The Sustainable Packaging Coalition’s Labeling for Recovery Project (LRP) kicked off in May 2007 with the goal of creating a clear recyclability message for consumers through a widely accepted on-pack label. By improving message clarity, the How2Recycle project strives to increase Recycle Reach and Recycle Rate of primary packaging containers.
The project has been developed around the ISO 14021 standard and the US FTC (Federal Trade Commission) Guides on the use of environmental marketing claims.
The SPC launched the pilot of the How2Recycle label in 2012 with 12 participating companies including General Mills, Clorox and Minute Maid. Testing revealed the label to be easily understood by consumers, to elicit consumer action, to convey a positive impression during a product’s in-use phase, while meeting FTC requirements. Today more than 60 companies have adopted use, with Nestle Waters North America announced as the scheme’s most recent participant. The SPC targeted to have the label incorporated on the majority of consumer product packaging used in North America by 2016, yet while it’s fallen short of this target, the project continues to gain traction and improve awareness throughout the value chain.
Shrink design for recycling
The industry continues to work on ways in which labels avoid PET bottle flake contamination during the washout processes in recycling. There are two issues when it comes to shrink label substrates and PET flake contamination. Firstly, sleeve labels are relatively thick and PET bottles are about half as thick as they were five years ago. This would require improved elutriation. Secondly, shrink sleeve labels typically require separation from the PET container.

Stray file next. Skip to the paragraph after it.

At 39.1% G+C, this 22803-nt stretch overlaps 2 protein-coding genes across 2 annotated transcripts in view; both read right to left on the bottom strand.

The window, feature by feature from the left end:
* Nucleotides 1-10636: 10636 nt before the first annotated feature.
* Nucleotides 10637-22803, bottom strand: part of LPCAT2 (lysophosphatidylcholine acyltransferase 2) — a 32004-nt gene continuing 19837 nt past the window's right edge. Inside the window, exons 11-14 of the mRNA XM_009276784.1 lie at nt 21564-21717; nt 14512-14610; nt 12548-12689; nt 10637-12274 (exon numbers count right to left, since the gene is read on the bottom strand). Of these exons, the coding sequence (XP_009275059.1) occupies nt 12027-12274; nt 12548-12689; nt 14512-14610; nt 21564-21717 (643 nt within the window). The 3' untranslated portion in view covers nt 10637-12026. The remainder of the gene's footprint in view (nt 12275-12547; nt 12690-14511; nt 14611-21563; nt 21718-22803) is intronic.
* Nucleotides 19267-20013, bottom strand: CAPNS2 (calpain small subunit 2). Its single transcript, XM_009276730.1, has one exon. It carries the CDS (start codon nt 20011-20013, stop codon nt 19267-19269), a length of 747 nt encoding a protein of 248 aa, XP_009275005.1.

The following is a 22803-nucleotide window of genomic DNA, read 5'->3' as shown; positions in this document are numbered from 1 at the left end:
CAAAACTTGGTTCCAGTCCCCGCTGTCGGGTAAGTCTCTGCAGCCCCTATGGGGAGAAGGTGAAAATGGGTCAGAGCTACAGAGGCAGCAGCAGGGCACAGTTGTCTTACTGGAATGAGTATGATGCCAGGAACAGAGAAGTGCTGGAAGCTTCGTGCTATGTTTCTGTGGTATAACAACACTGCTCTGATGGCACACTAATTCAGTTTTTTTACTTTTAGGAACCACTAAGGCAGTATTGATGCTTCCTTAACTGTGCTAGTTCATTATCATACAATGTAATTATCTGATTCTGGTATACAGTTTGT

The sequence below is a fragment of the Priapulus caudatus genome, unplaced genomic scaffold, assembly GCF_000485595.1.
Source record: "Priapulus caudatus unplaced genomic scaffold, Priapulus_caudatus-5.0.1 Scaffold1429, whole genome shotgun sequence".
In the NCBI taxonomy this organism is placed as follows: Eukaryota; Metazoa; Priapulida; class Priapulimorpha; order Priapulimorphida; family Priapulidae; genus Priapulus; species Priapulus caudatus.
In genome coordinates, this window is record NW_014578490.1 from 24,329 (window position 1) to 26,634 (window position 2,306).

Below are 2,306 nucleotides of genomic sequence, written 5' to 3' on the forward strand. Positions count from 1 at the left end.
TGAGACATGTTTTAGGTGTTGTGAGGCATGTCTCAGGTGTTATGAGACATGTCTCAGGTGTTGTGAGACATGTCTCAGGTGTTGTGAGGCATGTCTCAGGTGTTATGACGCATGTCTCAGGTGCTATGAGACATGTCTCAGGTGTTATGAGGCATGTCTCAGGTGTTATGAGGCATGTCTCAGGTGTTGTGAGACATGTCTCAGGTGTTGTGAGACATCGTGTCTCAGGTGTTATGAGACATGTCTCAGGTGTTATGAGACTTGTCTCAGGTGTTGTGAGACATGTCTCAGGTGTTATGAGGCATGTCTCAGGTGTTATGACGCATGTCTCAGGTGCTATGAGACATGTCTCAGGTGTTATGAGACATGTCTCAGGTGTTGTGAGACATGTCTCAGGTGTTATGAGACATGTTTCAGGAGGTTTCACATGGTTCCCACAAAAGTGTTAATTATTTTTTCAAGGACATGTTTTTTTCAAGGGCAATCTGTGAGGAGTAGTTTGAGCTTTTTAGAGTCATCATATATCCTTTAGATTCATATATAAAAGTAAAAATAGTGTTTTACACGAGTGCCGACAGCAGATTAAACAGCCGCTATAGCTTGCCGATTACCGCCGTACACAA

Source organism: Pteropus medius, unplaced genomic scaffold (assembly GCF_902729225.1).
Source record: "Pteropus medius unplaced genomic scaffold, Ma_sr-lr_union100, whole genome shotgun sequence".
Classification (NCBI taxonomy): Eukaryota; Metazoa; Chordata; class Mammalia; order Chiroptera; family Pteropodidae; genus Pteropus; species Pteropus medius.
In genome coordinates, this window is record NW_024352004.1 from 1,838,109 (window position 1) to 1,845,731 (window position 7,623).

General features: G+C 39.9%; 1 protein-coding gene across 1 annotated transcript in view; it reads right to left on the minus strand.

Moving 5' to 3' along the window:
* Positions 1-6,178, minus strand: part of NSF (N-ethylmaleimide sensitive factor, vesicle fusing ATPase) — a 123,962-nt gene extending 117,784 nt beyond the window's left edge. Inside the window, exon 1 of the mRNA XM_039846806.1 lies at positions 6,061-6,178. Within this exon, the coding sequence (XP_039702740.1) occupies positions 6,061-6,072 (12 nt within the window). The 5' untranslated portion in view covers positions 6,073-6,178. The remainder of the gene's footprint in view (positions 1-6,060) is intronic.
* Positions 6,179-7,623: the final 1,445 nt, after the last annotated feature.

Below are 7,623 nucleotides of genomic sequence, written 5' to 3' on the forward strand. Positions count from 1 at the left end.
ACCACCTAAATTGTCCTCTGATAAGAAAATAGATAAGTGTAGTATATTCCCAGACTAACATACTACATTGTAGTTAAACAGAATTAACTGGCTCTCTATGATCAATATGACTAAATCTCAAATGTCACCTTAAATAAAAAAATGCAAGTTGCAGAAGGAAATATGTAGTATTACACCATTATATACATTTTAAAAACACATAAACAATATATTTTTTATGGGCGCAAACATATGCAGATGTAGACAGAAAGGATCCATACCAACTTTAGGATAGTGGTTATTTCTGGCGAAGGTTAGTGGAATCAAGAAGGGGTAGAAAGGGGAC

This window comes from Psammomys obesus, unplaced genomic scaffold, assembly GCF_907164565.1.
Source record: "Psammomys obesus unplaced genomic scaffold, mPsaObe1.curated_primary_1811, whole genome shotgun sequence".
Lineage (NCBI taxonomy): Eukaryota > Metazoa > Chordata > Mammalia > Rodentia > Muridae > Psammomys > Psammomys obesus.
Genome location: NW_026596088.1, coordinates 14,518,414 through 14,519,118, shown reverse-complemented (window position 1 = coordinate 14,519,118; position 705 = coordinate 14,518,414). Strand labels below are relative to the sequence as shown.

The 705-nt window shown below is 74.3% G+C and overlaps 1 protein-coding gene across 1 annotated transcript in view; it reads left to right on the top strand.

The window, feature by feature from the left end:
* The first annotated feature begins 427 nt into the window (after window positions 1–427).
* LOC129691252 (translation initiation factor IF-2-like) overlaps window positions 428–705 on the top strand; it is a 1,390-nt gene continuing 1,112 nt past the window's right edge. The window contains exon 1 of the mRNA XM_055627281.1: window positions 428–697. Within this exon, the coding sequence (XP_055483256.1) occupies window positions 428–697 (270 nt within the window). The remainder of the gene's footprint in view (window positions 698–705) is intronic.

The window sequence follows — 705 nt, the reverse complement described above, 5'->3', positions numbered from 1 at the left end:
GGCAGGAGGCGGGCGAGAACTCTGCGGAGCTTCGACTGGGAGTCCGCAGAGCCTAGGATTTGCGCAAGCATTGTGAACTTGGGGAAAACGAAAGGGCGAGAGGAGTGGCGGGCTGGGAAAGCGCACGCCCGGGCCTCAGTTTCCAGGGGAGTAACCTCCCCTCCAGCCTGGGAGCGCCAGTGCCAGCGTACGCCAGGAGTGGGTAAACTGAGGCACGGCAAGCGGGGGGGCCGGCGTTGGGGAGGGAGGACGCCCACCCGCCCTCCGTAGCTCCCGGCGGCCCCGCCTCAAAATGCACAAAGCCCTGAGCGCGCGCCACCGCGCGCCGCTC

The two main options for overcoming recycling stream compatibility issues for shrink sleeve labels are: (1) shrink labels designed with a perforation that allows consumers to remove the label prior to disposing of the container into recycling outlets. The packaging graphics should include call outs directing consumers to take action. Consumers must be enticed to remove the labels while the industry strives to make changes to perforate labels for removal while maintaining performance. If the labels are not removed prior to disposal, recyclers rely on propriety mechanical separation used by only a few PET recyclers.
And (2) floatable materials that easily separate and remain buoyant in the wash-out process. The density needs to be well below 1.0 (.995 or less) in order for material and polyester to separate (Plasticsrecycling. org). Within the SPCs’ Labeling For Recovery Project, committees are working on floatable label performance. The challenge with this solution is the ability of recycling conveyer sensors to tell the difference between shrink-wrapped bottles and wet-glue or PS labeled containers. The sensors only read ‘PET’ or ‘no PET’.
As brands look to embrace shrink sleeves to increase sales and reap the decoration benefits of the technology, the labels should be designed to empower and educate consumers, and must allow recyclers to profitably close the recycling loop.
Read this opinion in L&L issue 3, 2017, and here